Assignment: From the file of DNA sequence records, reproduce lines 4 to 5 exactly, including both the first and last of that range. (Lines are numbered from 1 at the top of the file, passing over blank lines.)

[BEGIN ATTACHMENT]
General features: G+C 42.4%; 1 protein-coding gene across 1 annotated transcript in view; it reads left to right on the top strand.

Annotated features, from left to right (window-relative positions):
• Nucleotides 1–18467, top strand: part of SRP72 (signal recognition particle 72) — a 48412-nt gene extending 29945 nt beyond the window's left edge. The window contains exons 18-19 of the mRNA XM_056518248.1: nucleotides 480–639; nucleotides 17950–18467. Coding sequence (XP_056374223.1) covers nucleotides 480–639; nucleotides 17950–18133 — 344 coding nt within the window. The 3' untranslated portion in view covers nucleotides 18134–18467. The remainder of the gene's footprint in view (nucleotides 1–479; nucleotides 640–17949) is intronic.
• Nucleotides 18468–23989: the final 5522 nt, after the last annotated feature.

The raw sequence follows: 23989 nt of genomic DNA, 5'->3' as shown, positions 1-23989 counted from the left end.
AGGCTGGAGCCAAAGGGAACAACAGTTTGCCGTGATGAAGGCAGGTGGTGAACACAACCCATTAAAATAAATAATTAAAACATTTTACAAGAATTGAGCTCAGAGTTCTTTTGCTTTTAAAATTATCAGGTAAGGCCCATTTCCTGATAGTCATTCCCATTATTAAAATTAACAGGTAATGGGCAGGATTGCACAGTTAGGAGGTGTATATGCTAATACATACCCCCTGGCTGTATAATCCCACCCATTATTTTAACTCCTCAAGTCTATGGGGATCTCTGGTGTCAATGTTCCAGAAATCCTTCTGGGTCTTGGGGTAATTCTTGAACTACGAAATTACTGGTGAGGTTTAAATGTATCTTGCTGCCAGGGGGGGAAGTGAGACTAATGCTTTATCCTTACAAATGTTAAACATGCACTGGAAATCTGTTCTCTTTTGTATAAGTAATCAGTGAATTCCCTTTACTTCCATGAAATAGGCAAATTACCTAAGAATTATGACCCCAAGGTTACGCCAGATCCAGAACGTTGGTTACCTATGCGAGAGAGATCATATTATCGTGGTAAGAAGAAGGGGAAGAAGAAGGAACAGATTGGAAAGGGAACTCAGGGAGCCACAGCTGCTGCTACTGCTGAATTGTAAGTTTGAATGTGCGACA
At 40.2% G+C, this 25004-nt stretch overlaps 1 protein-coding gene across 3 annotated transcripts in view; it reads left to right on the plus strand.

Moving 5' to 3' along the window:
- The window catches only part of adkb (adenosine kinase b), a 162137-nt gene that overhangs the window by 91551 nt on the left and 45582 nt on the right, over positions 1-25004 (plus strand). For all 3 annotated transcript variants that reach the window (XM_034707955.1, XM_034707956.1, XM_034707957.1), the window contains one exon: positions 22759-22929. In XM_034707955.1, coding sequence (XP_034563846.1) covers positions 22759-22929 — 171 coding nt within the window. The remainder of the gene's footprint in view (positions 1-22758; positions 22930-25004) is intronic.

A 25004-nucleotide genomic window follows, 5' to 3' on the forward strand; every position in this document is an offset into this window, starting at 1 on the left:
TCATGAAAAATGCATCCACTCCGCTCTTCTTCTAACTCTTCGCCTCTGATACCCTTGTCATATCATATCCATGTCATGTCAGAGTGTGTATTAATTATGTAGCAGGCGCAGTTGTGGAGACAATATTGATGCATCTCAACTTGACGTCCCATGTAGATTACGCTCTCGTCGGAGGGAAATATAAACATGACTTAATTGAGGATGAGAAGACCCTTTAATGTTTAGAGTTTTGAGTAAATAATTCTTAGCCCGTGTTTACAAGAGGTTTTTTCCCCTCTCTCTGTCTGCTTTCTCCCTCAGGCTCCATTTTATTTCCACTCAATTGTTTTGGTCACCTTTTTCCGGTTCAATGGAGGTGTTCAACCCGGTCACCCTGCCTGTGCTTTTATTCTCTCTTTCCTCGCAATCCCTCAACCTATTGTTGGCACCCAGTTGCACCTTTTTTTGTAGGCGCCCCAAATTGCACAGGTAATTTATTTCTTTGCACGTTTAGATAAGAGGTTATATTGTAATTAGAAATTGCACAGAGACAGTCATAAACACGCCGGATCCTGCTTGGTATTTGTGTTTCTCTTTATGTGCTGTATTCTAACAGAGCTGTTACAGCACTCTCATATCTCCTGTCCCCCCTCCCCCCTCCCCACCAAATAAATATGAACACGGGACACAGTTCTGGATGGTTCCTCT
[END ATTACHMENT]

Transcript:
• Nucleotides 18468–23989: the final 5522 nt, after the last annotated feature.

The raw sequence follows: 23989 nt of genomic DNA, 5'->3' as shown, positions 1-23989 counted from the left end.